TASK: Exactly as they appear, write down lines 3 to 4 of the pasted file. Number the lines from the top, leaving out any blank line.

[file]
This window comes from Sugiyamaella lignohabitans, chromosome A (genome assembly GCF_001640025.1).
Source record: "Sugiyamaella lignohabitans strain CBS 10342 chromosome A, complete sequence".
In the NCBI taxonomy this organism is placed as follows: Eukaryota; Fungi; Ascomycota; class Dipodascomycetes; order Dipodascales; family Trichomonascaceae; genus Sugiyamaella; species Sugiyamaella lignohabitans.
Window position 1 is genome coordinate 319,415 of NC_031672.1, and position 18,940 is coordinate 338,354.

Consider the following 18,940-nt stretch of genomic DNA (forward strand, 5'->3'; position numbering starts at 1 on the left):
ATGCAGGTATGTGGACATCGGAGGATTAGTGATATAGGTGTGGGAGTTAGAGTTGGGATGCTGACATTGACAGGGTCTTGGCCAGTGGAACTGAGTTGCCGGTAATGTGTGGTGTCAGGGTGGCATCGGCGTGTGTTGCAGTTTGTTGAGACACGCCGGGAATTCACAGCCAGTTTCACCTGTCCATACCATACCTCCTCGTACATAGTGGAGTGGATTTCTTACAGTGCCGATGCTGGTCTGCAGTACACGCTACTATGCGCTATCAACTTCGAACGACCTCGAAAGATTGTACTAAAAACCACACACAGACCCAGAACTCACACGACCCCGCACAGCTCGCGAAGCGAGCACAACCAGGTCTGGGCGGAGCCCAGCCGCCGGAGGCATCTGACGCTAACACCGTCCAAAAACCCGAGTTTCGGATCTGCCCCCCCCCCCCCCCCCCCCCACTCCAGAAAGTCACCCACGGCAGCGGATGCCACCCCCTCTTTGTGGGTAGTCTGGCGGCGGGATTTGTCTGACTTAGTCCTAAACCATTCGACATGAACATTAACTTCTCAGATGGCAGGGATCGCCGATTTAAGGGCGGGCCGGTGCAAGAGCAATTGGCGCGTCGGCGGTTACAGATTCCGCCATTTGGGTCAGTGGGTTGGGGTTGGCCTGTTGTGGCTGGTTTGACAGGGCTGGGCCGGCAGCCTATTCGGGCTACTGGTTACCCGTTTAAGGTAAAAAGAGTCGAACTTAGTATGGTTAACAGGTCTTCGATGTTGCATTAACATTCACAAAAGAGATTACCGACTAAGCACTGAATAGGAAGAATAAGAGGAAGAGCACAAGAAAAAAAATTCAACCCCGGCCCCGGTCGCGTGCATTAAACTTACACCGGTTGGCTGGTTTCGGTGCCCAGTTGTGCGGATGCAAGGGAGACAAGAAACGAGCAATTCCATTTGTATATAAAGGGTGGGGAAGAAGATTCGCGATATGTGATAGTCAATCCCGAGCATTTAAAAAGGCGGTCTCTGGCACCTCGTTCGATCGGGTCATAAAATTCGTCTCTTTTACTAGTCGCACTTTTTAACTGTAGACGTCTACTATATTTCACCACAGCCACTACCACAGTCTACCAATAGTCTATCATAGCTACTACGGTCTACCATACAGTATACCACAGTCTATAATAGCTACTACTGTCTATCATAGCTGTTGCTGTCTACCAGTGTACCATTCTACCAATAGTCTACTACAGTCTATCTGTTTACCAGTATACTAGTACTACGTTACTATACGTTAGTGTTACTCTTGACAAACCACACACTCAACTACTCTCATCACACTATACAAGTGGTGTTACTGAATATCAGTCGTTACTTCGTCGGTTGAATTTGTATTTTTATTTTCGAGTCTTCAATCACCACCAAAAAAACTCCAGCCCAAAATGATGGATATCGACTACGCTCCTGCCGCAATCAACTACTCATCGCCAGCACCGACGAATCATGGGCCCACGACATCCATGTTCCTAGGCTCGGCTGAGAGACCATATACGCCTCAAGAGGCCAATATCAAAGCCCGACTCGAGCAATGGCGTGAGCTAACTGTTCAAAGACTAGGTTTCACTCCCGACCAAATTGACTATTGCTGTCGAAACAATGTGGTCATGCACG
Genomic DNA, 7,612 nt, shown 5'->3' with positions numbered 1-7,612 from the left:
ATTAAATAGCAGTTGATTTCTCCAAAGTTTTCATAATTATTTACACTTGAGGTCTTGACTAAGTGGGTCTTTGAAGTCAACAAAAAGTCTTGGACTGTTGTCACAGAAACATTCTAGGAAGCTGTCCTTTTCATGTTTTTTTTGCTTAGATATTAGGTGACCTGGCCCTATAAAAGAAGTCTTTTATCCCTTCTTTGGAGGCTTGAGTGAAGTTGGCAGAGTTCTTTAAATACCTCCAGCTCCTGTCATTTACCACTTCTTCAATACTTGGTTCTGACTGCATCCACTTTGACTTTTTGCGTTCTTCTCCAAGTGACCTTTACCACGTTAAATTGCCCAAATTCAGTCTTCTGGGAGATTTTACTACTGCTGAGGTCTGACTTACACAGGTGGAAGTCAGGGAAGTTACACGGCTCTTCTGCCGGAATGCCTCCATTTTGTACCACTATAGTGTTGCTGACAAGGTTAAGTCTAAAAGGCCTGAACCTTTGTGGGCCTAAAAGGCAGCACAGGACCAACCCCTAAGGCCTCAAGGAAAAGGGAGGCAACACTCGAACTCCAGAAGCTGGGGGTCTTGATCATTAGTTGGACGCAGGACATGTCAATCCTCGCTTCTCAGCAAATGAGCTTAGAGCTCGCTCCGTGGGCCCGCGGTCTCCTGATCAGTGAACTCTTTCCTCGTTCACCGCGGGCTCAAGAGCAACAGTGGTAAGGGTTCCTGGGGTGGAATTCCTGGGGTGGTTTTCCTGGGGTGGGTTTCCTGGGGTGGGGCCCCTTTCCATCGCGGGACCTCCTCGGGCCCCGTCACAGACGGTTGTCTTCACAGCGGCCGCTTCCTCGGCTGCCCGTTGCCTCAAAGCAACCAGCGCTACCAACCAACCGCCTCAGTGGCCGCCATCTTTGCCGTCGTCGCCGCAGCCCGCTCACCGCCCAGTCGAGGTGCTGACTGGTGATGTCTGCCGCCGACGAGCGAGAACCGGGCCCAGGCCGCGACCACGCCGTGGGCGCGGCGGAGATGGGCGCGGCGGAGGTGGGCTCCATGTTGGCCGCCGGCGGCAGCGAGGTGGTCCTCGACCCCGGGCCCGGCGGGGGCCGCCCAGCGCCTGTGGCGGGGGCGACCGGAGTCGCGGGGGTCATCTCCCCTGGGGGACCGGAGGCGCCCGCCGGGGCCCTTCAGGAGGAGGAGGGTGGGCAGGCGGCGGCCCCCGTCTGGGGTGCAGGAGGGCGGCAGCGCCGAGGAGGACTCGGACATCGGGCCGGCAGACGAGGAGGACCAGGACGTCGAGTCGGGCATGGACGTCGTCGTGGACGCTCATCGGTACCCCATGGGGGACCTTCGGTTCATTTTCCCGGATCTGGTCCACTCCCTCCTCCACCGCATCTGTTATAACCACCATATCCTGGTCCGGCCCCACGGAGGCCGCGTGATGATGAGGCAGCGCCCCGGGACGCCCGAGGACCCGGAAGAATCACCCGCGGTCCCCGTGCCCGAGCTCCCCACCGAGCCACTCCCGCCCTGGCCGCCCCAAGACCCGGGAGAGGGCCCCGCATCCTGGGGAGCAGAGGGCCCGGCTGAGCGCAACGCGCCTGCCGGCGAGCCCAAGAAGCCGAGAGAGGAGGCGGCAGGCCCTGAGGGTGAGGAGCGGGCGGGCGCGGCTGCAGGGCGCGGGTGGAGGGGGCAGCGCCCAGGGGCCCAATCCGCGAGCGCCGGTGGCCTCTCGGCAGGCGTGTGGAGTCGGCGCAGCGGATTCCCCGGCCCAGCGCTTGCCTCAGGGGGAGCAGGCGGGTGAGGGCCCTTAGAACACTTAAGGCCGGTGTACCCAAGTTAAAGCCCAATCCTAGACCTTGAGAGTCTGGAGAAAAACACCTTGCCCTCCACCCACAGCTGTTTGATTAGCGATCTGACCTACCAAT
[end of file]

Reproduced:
In the NCBI taxonomy this organism is placed as follows: Eukaryota; Fungi; Ascomycota; class Dipodascomycetes; order Dipodascales; family Trichomonascaceae; genus Sugiyamaella; species Sugiyamaella lignohabitans.
Window position 1 is genome coordinate 319,415 of NC_031672.1, and position 18,940 is coordinate 338,354.